As to your question, I agree with the majority. It's probably going to fall on deaf ears in the best case, and the SO will be annoyed at you and possibly take it out on your DD in the worst case. 
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heidi459

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Reply with quote  #13 
Realized I didn’t address the question. Me? I wouldn’t suggest saying anything. Not because I don’t believe it’s any of your business.... it’s your money, of course it’s your business to know what you’re spending it on and why... but because there’s nothing to be gained. They aren’t going to rethink their policy. And the discussion may not go well. Just one of those things that is what it is. And it’s your last year anyway. Probably best, in the big picture, to just grit your teeth and bare it. But yeah, I do understand why you’re a tad irritated. I prefer full disclosure myself.
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emmymom

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Reply with quote  #14 
The bottom line is, you're going to pay for all the DTs 12-16 hour days at the venues somewhere, somehow and you should expect to.  They do deserve to be compensated for this time and studio owners are allowed to make a living at their businesses as well.  

Some studios may not add an increase to competition fees, but will have slightly higher tuition, the markup on costumes may be more, or their comp required clothing will be more expensive than others.  

DD's studio always tacked on an admin fee to competition fees, I was fine with it.  If it covered the cost of her choreographer being with her at the high school an hour and a half away at 11pm on a Friday night for her solo and back at 7am on Saturday to run her small groups, I was more than happy to pay the up-charge.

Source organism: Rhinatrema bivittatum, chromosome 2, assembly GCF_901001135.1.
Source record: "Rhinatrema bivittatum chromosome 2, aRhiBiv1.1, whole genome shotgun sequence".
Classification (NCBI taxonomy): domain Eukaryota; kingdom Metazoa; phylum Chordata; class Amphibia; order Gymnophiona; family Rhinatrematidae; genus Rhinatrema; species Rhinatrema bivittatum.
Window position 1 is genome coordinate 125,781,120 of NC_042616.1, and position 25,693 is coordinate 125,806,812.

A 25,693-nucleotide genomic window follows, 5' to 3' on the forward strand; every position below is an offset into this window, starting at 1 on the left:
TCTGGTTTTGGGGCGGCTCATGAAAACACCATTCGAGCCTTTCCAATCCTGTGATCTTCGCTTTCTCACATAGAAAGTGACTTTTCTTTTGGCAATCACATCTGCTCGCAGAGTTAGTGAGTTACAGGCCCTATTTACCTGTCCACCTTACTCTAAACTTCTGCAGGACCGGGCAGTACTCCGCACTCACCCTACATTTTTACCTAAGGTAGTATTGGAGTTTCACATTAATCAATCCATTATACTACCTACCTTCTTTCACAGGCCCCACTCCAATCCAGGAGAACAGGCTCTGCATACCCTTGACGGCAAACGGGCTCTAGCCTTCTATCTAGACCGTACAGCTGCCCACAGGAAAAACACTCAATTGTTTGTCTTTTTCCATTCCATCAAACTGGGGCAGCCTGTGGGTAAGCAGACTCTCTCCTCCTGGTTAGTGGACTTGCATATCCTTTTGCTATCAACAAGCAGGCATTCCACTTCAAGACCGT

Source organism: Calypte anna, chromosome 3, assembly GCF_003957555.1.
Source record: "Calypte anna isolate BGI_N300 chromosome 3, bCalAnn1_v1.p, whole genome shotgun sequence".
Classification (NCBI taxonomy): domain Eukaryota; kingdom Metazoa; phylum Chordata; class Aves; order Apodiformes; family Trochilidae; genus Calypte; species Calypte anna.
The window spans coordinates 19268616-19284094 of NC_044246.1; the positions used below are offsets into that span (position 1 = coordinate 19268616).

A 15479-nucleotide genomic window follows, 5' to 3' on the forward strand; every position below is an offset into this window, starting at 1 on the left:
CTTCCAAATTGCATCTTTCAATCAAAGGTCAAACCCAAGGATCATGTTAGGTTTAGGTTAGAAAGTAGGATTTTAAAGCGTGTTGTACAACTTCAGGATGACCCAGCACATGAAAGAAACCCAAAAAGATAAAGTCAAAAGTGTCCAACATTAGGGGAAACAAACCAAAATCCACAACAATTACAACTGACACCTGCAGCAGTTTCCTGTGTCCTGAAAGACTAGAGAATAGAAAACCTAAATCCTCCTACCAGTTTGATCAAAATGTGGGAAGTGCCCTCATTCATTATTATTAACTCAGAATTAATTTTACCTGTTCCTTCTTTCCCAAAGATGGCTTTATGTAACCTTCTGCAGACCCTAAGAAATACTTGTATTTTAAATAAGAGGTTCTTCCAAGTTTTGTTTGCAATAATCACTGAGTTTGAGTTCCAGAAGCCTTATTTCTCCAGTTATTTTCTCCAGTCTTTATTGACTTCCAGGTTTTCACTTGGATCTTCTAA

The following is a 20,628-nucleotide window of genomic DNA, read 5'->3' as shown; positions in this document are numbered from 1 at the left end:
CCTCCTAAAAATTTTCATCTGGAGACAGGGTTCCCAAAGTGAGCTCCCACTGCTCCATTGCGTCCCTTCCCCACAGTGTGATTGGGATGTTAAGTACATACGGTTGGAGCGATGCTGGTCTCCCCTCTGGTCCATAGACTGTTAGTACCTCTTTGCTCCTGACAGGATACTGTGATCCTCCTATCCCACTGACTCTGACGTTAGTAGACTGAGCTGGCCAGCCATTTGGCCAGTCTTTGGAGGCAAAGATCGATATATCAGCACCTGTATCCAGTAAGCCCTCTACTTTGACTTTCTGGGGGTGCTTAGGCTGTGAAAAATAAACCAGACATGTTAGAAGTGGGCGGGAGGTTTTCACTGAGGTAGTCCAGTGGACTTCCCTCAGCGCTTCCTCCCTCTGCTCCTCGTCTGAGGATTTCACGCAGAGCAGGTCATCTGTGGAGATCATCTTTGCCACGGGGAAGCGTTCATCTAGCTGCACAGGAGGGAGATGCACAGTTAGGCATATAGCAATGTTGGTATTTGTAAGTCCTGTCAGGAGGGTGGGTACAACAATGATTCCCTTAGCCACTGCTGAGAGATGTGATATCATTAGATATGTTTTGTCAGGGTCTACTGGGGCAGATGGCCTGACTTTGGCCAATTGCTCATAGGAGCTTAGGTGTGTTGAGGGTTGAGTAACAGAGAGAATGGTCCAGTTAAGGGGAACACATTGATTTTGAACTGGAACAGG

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heidi459

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Reply with quote  #15 
Just for the sake of discussion... taking the “of course such mark ups are justified” stance because “of course we should expect to pay for the very long hours of all those hard working teachers”.... assumes that every comp team brings a slew of hardworking teachers to every loooong weekend of comp. Which they don’t. At dd’s old comp studio, none of the choreos were in attendance, just the team manager and ‘sometimes’ the SO. And some dancers were even left on their own if they were scheduled super early or super late (if they weren’t likely to win anything) so, no, loooong days were not at all the norm. Not to mention, I’m not so sure I’d refer to them as ‘hard working”necessarily. Sometimes it felt like they were in the way... and the dancers may actually have been better off without them and their anxiety provoking ways LOL Anyway, my point is simply that we may not be able to use what we know as a basis for a general opinion here. I think this is definitely another one of those cases where “it depends”.
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Jacaranda

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Reply with quote  #16 
Quote:
Originally Posted by heidi459


IDK It’s just interesting to me how similar policies by other businesses would never be tolerated and yet so many are so quick to give the dance studio owner a pass. What if, for example, your insurance man tacked on a separate line item for travel, parking fees, lunch, etc. every time he came to your office for an appointment? He deserves to be reimbursed too, doesn’t he? My guess is that most would say absolutely not... that’s just part of his job. Well, same principle can be applied here. Can’t have a comp team without bringing your team to comps. It’s part of what a studio owner signs up for when they chose to have a comp team.